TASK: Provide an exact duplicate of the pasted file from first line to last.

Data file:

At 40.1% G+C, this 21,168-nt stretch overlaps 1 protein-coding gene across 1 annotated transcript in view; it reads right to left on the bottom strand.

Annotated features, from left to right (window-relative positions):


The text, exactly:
At 40.1% G+C, this 21,168-nt stretch overlaps 1 protein-coding gene across 1 annotated transcript in view; it reads right to left on the bottom strand.

Annotated features, from left to right (window-relative positions):